The Mozilla Hubs platform was chosen for in-house produced XR educational activities because of its accessibility and ease of customization and deployment. However, 3D assets needed to first be developed in other programs and imported.
User-centered Design and User Testing
User adoption and success is tied to utilizing Human-centered design principles. Reach out often to educators and students (both different sets of users) to test out design decisions. Hubs makes it possible to quickly create testing scenarios, but a paper prototype of your experience can yield fruitful feedback in less time.
First, Kristen Ramirez uses Adobe Medium in a virtual reality headset to sculpt the rooms and other assets for the Hubs experience. At times, reference models were imported and modified within Medium while other rooms and assets were built from scratch.
Model and Scene Optimization
The model was then imported into Blender, an open-source 3D software toolkit. In Blender, the model can be optimized for the Hubs platform and components like physics-based lighting, rendering to the texture, and animations can be added.
The blender project is exported as a .glb 3D file that is supported in Hubs. Baked texture atlases and lightmaps can reduce scene files sizes and reduce the need for real-time lighting, making the experience run smoothly on most devices. The .glb model is imported into Hubs authoring tool, spoke, that allows the creation of scene logic, generic 3D assets, and web objects. Publishing a compiled scene and the creation of scene templates are also done in spoke.
The mozilla team is always improving the scene deployment strategy. We highly recommend joining the Mozilla Hubs Discord with an active community and lively conversation about unlocking this platform!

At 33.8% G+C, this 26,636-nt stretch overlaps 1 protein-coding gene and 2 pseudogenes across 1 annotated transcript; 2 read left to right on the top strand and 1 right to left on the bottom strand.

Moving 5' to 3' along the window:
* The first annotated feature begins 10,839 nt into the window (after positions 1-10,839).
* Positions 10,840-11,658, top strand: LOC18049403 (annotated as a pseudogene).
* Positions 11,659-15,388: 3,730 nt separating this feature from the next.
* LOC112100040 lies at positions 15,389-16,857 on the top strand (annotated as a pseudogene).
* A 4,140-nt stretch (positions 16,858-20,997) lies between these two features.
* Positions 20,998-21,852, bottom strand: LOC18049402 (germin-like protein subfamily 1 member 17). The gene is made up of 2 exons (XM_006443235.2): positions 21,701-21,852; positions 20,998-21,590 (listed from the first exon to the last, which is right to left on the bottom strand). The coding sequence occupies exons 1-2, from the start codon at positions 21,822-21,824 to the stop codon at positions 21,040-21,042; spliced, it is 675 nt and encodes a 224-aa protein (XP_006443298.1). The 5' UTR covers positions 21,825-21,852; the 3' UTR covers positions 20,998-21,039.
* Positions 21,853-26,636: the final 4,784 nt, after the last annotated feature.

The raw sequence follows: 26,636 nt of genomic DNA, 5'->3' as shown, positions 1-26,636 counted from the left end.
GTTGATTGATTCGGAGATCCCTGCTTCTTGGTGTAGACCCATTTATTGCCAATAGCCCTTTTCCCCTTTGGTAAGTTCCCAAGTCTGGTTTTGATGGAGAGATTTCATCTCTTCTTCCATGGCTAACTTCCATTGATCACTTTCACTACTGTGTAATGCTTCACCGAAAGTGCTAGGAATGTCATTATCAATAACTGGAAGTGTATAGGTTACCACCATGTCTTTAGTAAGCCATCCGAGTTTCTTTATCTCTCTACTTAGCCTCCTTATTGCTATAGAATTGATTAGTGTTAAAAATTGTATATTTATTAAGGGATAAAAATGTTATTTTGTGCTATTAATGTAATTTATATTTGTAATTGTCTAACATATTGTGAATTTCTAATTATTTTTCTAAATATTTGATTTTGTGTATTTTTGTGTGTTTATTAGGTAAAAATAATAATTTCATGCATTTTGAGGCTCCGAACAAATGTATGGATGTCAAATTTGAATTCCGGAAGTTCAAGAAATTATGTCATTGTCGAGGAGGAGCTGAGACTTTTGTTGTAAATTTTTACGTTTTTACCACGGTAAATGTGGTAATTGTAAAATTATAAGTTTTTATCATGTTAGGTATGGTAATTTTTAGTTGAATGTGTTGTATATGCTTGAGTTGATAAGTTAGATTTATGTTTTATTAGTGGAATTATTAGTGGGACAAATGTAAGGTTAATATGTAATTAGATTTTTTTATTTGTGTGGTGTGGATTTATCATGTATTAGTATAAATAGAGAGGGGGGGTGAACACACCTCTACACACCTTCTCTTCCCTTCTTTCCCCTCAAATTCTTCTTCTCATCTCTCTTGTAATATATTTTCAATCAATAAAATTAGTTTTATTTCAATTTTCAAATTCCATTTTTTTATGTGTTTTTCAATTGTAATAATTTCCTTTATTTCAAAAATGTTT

Asset and Media Creation
Image, audio and video files can be added to scenes via hubs authoring tool Spoke where they can be triggered to play by user action and location. In order to make the scene run well on the web on multiple devices, asset size and resolution is critical. Take note of Video Bit Rate, image dimensions, file size to optimize your scene frame rate and draw calls. Decimating large meshes for smaller mesh counts, and baking light information into textures can also dramatically improve performance.
Three different tutorial rooms have been built out thus far: two for desktop-based experiences and one for VR. Time permitting, these tutorial rooms have been deployed from immediately to up to one week before a given Hubs based educational intervention. Each tutorial is a simplified room that directs students how to navigate the spaces and use commands to interact with the digital assets. Each was curated to the types of interactions and prompts present in the corresponding educational room and encouraged exploration of the space to highlight the immersive capabilities of the platform.